Samsung Touts Highest Density Memory Chip
Samsung is targeting manufacturers' new generation of "green" PCs with its new technology, which will be used in servers, workstations, desktops, and laptops.
4-Gb DDR3 PC memory chip
(click for larger image)
Samsung Electronics on Thursday said it has used its 50-nanometer circuit technology to develop the first 4-Gb DDR3 PC memory chip, which the vendor claims offers more capacity at significantly less power consumption than current DDR3 products.
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Samsung is targeting manufacturers' new generation of "green" PCs with its new technology, which will be used in 16-GB dual in-line memory modules, or RDIMM, for servers; 8-GB unbuffered DIMM for workstations and desktop PCs; and 8-GB small-outline DIMM for laptops.
DDR3, a type of DRAM technology, has several advantages over its DDR2 predecessor. Among the primary benefits is the ability to transfer input/output data at eight times the rate, while providing a 30% reduction in power consumption.
"We have leveraged our strength in innovation to develop the first 4-Gb DDR3, in leading the industry to higher DRAM densities," Kevin Lee, VP for technical marketing at Samsung Semiconductor, said in a statement.
By applying its dual-die package technology, Samsung said it can package two 16-GB modules in one dual-die package for a maximum of 32 GB, which is twice the capacity of products based on the previous highest chip density.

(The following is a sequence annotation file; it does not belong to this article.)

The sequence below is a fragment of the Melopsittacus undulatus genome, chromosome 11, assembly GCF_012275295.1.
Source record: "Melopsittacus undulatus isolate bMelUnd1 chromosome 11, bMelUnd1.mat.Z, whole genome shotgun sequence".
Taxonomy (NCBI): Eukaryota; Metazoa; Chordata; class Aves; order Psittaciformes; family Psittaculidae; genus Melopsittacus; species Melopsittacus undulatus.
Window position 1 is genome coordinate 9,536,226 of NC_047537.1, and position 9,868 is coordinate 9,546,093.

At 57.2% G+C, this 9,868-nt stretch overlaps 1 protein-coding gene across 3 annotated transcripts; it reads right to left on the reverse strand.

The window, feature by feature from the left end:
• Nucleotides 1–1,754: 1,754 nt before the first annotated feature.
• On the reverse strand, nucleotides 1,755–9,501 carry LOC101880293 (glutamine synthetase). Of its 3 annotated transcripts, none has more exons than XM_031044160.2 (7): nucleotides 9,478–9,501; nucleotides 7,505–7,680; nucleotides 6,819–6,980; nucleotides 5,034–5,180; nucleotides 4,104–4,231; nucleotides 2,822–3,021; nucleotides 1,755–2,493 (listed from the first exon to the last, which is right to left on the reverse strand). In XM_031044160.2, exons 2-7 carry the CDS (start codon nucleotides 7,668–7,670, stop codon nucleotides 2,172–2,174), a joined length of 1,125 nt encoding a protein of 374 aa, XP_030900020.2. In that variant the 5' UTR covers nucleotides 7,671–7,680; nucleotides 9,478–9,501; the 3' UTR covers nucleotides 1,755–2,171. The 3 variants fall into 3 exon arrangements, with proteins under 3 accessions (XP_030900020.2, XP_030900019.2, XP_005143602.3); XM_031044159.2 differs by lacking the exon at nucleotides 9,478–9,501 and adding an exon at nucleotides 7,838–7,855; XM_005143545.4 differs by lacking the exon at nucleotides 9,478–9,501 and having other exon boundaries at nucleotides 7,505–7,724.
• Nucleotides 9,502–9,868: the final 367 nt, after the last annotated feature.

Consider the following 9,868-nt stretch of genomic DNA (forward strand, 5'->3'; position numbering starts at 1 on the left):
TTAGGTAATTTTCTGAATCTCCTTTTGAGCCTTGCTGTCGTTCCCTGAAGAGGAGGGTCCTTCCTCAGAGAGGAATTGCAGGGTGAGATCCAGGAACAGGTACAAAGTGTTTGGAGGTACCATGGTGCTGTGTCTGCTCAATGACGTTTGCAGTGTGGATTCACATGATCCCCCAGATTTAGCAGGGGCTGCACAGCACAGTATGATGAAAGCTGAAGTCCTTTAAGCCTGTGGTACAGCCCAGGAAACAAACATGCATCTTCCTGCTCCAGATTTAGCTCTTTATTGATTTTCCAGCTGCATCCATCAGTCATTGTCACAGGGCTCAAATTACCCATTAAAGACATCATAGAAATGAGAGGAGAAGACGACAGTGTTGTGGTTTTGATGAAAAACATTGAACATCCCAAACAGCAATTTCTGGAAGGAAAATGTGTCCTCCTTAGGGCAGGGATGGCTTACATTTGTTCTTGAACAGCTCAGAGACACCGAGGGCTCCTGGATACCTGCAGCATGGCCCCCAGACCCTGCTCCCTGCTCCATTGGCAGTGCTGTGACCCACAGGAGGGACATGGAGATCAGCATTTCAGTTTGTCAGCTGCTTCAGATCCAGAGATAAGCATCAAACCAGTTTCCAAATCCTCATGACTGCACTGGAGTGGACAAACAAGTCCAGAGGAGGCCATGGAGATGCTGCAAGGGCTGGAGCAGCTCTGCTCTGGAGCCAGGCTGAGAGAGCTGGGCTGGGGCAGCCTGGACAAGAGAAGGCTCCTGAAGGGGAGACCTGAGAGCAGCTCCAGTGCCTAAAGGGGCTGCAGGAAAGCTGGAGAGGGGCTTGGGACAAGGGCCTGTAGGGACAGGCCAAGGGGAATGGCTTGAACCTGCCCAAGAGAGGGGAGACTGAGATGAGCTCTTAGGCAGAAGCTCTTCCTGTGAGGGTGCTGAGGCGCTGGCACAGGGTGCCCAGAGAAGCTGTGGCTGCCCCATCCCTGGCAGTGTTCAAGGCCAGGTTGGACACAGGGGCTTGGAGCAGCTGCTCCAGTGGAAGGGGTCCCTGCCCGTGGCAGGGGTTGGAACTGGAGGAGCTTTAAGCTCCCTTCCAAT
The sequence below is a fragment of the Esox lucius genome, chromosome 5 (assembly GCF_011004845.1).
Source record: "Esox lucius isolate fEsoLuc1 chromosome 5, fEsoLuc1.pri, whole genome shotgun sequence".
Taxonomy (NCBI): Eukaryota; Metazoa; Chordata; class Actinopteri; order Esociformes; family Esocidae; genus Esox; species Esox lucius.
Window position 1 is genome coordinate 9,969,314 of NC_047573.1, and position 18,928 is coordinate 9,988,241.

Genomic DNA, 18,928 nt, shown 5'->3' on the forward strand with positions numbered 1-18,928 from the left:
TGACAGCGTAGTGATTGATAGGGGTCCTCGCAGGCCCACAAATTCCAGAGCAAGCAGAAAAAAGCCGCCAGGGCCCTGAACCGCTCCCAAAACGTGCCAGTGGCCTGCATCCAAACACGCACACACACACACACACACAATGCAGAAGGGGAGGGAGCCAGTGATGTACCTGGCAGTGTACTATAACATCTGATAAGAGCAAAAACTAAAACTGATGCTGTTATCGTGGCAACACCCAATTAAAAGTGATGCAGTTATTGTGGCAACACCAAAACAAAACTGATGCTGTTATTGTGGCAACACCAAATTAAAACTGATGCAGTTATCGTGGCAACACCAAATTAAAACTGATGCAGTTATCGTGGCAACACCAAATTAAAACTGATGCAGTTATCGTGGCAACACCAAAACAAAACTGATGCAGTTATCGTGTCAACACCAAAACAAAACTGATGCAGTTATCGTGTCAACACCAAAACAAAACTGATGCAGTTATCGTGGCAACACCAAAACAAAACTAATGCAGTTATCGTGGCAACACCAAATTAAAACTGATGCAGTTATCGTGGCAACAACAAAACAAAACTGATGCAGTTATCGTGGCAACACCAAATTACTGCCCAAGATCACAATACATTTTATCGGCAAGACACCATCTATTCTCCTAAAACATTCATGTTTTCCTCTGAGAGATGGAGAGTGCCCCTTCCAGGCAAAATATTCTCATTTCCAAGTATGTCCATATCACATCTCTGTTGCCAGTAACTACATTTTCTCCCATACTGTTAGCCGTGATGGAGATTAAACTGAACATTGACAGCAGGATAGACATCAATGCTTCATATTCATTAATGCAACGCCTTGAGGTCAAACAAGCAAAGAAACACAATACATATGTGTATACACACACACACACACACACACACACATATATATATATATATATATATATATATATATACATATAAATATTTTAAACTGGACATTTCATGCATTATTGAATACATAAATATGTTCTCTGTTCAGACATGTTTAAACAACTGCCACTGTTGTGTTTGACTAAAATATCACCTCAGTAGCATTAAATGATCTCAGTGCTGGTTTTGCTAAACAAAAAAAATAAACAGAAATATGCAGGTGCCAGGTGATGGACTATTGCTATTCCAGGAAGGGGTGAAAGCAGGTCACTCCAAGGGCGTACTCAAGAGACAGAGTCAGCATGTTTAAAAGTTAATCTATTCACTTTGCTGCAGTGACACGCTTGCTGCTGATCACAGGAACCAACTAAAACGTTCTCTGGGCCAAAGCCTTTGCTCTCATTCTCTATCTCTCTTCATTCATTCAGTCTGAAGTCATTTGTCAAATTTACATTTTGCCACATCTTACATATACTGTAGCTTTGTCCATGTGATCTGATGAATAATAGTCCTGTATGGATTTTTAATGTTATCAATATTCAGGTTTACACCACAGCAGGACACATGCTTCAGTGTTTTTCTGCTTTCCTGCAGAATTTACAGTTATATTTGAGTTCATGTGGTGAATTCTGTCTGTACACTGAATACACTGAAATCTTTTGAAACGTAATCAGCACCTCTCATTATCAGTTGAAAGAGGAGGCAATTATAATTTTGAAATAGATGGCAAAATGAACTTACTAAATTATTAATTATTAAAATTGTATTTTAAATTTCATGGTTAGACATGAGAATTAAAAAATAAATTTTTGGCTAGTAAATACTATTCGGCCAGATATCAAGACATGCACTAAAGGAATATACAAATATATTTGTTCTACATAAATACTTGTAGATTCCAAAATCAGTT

Samsung's latest technology operates at 1.35 volts and has a maximum speed of 1.6 Gbps. A 16-GB module, for example, can consume 40% less power than a 2-Gb DDR3 module because the higher density 50-nm technology uses half the number of chips, 32 versus 64.
Samsung plans to convert all its DRAM products to the 50-nm process. The company released its first product in September with the development of a 50-nm 2-Gb DDR3 DRAM. The company also offers 1-Gb DDR3 DRAM.
The number of PCs shipping with DDR3 system memory is expected to increase steadily. DDR3 is expected to account for 72% of the DRAM market in terms of units sold by 2011 from 29% this year, according to IDC.
The market, however, has been hit extremely hard by the economic downturn, which has caused a slump in the PC and consumer electronics market. Samsung this month reported its first-ever quarterly loss, because of a drop in sales of appliances, liquid crystal displays, and memory chips.